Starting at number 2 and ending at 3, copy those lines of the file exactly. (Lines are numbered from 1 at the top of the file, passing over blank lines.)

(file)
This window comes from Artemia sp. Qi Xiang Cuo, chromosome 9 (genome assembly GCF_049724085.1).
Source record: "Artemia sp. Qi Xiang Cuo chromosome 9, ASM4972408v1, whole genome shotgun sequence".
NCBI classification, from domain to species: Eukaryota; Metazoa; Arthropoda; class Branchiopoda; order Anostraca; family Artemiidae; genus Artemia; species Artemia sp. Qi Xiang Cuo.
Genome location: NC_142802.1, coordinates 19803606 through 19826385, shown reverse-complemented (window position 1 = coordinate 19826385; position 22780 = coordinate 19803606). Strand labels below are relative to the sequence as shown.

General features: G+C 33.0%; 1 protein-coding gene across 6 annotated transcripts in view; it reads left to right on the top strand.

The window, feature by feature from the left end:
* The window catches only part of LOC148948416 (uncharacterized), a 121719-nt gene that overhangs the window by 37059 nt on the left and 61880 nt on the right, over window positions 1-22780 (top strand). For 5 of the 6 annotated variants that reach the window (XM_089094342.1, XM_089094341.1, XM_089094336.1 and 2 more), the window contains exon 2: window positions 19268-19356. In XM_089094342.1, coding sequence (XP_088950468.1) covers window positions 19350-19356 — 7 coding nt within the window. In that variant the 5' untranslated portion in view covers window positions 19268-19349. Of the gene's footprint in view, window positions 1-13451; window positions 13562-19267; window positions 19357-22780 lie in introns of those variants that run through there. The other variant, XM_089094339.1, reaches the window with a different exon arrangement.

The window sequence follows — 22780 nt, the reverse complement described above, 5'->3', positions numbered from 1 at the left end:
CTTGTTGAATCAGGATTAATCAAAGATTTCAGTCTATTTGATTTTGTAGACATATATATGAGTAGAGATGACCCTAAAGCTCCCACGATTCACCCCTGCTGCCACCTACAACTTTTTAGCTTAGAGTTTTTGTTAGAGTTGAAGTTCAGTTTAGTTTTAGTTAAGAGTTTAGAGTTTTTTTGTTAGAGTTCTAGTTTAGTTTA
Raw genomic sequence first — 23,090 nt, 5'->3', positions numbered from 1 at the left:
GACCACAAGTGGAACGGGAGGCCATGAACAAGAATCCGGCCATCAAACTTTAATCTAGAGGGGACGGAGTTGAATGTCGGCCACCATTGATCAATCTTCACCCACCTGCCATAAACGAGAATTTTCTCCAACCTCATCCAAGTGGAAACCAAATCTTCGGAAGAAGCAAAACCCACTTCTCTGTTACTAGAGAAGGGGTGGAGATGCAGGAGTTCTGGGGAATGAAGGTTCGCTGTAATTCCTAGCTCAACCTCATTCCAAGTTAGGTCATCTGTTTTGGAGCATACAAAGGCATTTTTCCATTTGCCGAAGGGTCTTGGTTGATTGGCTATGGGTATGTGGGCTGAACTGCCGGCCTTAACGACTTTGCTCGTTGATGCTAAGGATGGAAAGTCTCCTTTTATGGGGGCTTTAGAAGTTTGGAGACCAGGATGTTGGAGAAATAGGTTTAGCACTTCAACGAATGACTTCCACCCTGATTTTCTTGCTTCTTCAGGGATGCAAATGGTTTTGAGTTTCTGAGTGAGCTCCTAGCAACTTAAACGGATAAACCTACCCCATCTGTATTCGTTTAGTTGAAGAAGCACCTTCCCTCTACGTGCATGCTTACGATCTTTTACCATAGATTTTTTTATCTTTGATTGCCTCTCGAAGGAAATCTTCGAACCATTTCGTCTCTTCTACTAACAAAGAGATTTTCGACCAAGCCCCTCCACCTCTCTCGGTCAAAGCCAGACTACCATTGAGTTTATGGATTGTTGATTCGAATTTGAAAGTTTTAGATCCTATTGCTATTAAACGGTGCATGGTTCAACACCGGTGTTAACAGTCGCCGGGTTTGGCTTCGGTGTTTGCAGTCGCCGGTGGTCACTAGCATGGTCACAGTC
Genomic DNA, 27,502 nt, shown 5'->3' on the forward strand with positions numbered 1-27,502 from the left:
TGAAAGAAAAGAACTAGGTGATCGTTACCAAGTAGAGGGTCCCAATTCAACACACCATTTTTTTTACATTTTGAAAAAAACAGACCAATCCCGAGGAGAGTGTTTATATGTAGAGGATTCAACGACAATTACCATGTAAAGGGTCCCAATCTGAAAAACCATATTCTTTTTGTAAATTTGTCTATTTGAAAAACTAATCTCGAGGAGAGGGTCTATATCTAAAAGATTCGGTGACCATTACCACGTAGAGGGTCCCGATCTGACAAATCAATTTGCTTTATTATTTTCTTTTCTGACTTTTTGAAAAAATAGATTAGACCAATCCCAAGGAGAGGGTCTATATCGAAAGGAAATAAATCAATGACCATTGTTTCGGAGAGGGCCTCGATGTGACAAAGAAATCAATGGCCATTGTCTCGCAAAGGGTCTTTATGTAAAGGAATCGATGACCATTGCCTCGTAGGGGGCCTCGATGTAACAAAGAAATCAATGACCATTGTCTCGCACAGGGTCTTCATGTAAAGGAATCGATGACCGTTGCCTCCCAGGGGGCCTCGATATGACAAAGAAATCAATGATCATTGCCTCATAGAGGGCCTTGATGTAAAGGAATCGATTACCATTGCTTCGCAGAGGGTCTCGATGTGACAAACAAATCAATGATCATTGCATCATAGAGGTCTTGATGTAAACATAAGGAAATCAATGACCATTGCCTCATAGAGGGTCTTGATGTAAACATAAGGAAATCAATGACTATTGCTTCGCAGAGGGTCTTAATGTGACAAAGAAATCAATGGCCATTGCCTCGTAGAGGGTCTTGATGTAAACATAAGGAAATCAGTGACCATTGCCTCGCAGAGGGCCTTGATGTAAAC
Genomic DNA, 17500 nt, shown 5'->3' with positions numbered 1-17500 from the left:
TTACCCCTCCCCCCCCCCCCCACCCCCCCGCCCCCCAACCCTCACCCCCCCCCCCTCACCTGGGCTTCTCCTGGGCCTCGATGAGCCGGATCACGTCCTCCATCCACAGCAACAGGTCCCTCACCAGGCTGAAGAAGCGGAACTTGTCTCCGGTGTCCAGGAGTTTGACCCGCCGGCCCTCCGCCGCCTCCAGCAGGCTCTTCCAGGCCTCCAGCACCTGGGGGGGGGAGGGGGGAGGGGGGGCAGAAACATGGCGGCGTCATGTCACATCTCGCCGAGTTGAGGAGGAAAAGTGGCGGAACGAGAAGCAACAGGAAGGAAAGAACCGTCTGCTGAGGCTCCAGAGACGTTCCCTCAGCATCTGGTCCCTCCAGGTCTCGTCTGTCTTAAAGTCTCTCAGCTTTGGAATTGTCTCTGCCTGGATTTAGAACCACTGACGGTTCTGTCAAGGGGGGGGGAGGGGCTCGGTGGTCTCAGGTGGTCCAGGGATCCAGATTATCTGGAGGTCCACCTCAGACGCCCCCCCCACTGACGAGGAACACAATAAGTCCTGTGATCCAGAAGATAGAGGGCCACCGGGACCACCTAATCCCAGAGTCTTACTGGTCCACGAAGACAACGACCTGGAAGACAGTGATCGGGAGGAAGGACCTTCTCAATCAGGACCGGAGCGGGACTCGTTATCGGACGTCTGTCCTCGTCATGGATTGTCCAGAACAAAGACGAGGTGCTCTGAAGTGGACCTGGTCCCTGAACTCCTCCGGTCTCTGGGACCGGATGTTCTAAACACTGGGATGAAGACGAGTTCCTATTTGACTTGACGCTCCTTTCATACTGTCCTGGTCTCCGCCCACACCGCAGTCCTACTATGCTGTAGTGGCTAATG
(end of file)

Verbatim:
Source record: "Artemia sp. Qi Xiang Cuo chromosome 9, ASM4972408v1, whole genome shotgun sequence".
NCBI classification, from domain to species: Eukaryota; Metazoa; Arthropoda; class Branchiopoda; order Anostraca; family Artemiidae; genus Artemia; species Artemia sp. Qi Xiang Cuo.